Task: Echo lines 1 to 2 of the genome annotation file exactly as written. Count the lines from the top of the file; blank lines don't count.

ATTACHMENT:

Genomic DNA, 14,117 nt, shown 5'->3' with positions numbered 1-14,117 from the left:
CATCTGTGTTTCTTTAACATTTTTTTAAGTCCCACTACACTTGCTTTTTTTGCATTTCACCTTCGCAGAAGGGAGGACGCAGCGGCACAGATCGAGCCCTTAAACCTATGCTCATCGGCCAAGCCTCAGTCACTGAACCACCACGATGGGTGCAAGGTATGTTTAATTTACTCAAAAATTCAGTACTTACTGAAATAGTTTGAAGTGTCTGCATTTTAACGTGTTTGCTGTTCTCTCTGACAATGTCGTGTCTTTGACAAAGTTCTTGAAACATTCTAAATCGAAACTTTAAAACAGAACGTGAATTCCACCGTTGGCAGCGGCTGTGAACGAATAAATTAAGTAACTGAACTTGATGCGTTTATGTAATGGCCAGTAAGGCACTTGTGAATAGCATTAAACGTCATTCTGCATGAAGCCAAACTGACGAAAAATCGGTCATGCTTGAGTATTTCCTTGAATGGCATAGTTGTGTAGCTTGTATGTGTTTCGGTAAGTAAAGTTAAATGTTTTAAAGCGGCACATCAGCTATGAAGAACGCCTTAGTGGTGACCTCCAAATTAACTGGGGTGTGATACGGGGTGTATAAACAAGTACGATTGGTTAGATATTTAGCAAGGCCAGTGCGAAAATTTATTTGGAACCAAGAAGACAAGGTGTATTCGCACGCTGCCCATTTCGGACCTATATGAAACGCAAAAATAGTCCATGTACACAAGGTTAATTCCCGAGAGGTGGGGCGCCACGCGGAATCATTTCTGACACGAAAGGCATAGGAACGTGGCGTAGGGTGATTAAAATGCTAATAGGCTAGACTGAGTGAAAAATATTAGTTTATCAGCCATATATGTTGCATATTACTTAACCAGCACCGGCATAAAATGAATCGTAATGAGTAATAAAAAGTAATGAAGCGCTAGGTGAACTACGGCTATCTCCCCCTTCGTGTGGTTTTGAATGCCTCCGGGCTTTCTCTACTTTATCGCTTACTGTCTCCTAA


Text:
Genomic DNA, 14,117 nt, shown 5'->3' with positions numbered 1-14,117 from the left:
CATCTGTGTTTCTTTAACATTTTTTTAAGTCCCACTACACTTGCTTTTTTTGCATTTCACCTTCGCAGAAGGGAGGACGCAGCGGCACAGATCGAGCCCTTAAACCTATGCTCATCGGCCAAGCCTCAGTCACTGAACCACCACGATGGGTGCAAGGTATGTTTAATTTACTCAAAAATTCAGTACTTACTGAAATAGTTTGAAGTGTCTGCATTTTAACGTGTTTGCTGTTCTCTCTGACAATGTCGTGTCTTTGACAAAGTTCTTGAAACATTCTAAATCGAAACTTTAAAACAGAACGTGAATTCCACCGTTGGCAGCGGCTGTGAACGAATAAATTAAGTAACTGAACTTGATGCGTTTATGTAATGGCCAGTAAGGCACTTGTGAATAGCATTAAACGTCATTCTGCATGAAGCCAAACTGACGAAAAATCGGTCATGCTTGAGTATTTCCTTGAATGGCATAGTTGTGTAGCTTGTATGTGTTTCGGTAAGTAAAGTTAAATGTTTTAAAGCGGCACATCAGCTATGAAGAACGCCTTAGTGGTGACCTCCAAATTAACTGGGGTGTGATACGGGGTGTATAAACAAGTACGATTGGTTAGATATTTAGCAAGGCCAGTGCGAAAATTTATTTGGAACCAAGAAGACAAGGTGTATTCGCACGCTGCCCATTTCGGACCTATATGAAACGCAAAAATAGTCCATGTACACAAGGTTAATTCCCGAGAGGTGGGGCGCCACGCGGAATCATTTCTGACACGAAAGGCATAGGAACGTGGCGTAGGGTGATTAAAATGCTAATAGGCTAGACTGAGTGAAAAATATTAGTTTATCAGCCATATATGTTGCATATTACTTAACCAGCACCGGCATAAAATGAATCGTAATGAGTAATAAAAAGTAATGAAGCGCTAGGTGAACTACGGCTATCTCCCCCTTCGTGTGGTTTTGAATGCCTCCGGGCTTTCTCTACTTTATCGCTTACTGTCTCCTAA